Virginia Joins Supreme Court Brief To Strike Down DOMA

“Red State Brief” Filed in DOMA and Proposition 8 Cases Highlights Constitutional Challenges of Gay and Lesbian People Living in Conservative Communities

Download the brief here

Today, Equality Virginia and People of Faith for Equality in Virginia joined organizations across 23 states in filing a brief for two pending cases before the U.S. Supreme Court: Hollingsworth v. Perry and United States v. Windsor.

The brief led by the Utah Pride Center and the Campaign for Southern Equality urges the justices to strike down a wide range of anti-gay laws.  The brief calls on the Court to uphold appellate court rulings in both the Defense of Marriage and Proposition 8 cases.

“We join our fellow signees in recognizing the difficulties faced by gay and lesbian Americans living in conservative places where they have limited rights,” Equality Virginia Executive Director James Parrish said.

The brief contends that many local state laws are designed to routinely deny gay citizens basic civil rights, and many state codes are woven in a tangle that can only be unraveled by the courts.

“The issue risen by these cases, and addressed in our brief, is simple: is it constitutional for the laws of the United States and the various states and subdivisions of the nation, to be used to systematically denigrate the persons, the lives, the families, and the dignity of lesbian, gay, bisexual and transgender Americans?” Robin Gorsline, president of People of Faith for Equality in Virginia, said.

Despite growing acceptance of gay and lesbian people nationwide and in Virginia, laws still remain hostile.  Virginia lacks basic workplace protections for its LGBT state and public employees and in 2006, the Marshall-Newman Amendment banned any state government recognition of gay and lesbian couples.

“Looking north from Virginia to neighboring Maryland and DC where gays and lesbians can marry shines a light on the great disparity this Supreme Court has a chance to correct with a favorable ruling on these two cases.” Parrish said. “We are confident Virginia will eventually recognize these civil rights with the rest of the nation, but the Supreme Court now has the opportunity to make sure all gay and lesbian Americans are treated equally under the constitution.”

A U.S. Supreme Court decision is anticipated in late-June.

“It is through this brief that these citizens can speak so that the anti-equality opinions of the current state administration, as represented by Attorney General Ken Cuccinelli, do not constitute the only Virginia voice speaking to the Supreme Court,” Gorsline said.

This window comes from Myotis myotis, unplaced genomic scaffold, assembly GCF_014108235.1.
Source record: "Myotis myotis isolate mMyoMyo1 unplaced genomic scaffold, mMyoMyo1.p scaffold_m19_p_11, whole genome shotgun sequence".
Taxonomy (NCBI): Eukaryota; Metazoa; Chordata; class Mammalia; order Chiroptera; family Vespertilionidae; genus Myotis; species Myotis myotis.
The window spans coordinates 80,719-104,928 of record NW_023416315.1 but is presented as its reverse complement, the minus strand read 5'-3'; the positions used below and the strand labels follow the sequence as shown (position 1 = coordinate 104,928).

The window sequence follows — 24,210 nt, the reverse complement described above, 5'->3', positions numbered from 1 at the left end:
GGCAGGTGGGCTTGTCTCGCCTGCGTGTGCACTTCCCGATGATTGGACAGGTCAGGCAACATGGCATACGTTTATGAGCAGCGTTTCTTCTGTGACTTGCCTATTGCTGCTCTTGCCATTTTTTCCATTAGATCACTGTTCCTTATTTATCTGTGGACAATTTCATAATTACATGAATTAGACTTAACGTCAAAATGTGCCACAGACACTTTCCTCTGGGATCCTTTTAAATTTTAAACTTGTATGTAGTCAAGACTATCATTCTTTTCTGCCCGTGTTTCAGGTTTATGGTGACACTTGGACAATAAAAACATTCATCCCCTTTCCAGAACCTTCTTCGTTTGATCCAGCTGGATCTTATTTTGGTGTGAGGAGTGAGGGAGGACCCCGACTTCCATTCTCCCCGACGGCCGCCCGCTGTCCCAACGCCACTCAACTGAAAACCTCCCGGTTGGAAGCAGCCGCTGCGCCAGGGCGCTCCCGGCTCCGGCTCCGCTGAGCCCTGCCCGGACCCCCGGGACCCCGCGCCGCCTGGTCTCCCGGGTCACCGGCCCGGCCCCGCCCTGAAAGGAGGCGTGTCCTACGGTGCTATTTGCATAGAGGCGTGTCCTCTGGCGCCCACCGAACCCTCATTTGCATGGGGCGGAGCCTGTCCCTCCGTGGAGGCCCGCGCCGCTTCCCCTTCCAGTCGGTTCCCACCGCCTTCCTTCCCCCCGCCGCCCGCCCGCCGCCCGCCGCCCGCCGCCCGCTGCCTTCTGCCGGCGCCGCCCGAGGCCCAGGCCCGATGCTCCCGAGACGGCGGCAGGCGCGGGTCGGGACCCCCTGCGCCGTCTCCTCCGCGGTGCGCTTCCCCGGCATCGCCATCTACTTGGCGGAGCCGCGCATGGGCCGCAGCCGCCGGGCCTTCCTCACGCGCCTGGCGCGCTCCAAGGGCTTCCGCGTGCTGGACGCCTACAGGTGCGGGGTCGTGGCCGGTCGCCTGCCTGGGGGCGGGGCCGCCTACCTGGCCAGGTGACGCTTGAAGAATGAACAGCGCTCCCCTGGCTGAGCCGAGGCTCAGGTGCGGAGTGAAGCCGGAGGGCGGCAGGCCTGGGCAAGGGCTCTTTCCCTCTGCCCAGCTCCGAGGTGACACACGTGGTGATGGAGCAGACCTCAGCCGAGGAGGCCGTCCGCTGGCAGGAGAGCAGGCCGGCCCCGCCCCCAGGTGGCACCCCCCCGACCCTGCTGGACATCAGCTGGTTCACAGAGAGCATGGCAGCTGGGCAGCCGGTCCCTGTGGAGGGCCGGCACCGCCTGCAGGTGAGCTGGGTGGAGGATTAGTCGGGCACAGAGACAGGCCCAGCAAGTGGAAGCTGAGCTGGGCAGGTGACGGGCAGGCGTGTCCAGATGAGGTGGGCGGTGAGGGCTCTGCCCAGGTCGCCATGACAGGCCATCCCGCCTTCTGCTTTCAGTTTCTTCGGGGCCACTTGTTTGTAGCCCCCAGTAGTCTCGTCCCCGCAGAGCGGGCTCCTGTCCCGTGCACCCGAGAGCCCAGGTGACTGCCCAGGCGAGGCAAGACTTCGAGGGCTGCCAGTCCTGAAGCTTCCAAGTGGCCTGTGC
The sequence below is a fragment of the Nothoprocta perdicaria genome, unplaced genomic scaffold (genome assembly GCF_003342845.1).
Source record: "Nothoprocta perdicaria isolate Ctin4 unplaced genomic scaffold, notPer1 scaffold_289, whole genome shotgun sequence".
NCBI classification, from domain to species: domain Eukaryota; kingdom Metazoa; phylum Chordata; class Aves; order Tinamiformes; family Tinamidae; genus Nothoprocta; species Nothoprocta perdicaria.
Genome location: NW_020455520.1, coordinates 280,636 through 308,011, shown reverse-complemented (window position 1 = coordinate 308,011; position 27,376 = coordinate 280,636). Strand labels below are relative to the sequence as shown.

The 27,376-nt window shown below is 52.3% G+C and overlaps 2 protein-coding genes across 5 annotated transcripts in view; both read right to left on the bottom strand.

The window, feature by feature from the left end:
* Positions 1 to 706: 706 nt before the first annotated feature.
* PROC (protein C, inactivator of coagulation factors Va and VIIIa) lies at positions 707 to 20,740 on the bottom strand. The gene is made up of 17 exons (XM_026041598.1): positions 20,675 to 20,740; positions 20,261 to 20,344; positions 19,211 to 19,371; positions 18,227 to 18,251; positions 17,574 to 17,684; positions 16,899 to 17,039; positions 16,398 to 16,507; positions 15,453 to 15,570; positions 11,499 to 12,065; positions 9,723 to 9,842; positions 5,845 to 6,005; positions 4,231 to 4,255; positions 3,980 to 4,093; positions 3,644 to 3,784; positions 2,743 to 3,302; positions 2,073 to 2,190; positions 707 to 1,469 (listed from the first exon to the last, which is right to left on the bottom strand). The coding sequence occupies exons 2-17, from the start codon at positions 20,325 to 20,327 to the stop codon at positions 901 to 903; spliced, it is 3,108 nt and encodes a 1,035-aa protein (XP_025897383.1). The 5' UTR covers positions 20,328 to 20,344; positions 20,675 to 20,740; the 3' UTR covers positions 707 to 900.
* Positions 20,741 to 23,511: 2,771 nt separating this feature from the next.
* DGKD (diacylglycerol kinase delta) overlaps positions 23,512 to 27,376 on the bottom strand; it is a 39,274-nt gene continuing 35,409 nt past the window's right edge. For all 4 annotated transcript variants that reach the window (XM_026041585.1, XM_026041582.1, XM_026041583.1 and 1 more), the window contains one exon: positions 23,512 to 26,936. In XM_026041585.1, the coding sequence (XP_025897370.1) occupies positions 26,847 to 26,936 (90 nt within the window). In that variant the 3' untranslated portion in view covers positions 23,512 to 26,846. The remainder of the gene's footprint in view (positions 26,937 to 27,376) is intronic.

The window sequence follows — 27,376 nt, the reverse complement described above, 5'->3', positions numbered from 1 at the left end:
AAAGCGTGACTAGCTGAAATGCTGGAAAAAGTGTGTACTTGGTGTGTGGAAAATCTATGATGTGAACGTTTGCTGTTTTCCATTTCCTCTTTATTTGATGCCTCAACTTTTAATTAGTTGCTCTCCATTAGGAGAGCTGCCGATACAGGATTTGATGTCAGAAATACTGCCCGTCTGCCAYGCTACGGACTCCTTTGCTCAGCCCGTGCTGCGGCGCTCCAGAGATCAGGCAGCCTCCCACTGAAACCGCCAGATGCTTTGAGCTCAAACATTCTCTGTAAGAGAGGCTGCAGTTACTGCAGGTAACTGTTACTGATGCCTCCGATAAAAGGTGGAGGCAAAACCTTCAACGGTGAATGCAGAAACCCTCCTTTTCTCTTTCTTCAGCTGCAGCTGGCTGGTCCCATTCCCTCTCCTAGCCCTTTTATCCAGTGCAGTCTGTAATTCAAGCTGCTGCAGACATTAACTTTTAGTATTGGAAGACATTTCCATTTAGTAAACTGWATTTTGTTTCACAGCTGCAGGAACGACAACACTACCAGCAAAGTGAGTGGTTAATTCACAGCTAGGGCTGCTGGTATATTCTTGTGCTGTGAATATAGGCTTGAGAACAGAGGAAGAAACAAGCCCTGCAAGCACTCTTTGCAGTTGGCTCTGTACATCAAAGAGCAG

The Supreme Court has scheduled oral arguments for these cases on March 26-27, 2013.

Introducing Our 2013 OUTstanding Virginians

2013 Commonwealth Dinner

Get ready for a high-energy evening on Saturday, April 6 with Mayor Cory Booker and our 2013 OUTstanding Virginians!

For the first time in its history, Equality Virginia extends this recognition to allies for the contributions made on behalf of the lesbian, gay, bisexual and transgender community.

Celebrate these champions of equality by attending the 10th Annual Commonwealth Dinner.

Announcing the 2013 honorees…

  • Viola Baskerville, a longtime ally and supporter of the LGBT community, is a former member of the Virginia House of Delegates and the first African-American woman to seek the Democratic Party nomination for the Lieutenant Governor of Virginia.
  • Ted Heck is an advocate for transgender issues and against sexual and domestic violence. Speaking from personal experience as a transgender man, Ted gives talks around Virginia and co-founded the Richmond Transformers, a support group for trans men.
  • Guy Kinman sponsored a billboard project in Richmond during the 1980s featuring statements like “Someone You Know is Gay… Maybe Someone You Love” and listing his personal phone number as a resource for those in need.
  • Congressman Jim Moran is a long-standing out ally of the LGBT community, dating back to his efforts as Mayor of Alexandria to prohibit discrimination of city employees.  He is a founding member of the LGBT Equality Caucus and opposed the Defense of Marriage Act in 1996 and continues supporting pro-equality legislation today.
  • Our Own Community Press was Virginia’s first LGBT newspaper.  Norfolk’s Unitarian Universalist Gay Caucus was the launching pad for the publication in August of 1976. Alicia Herr, Jim Early, and Garland Tillery will be honored for the instrumental roles they played throughout the duration of the paper’s existence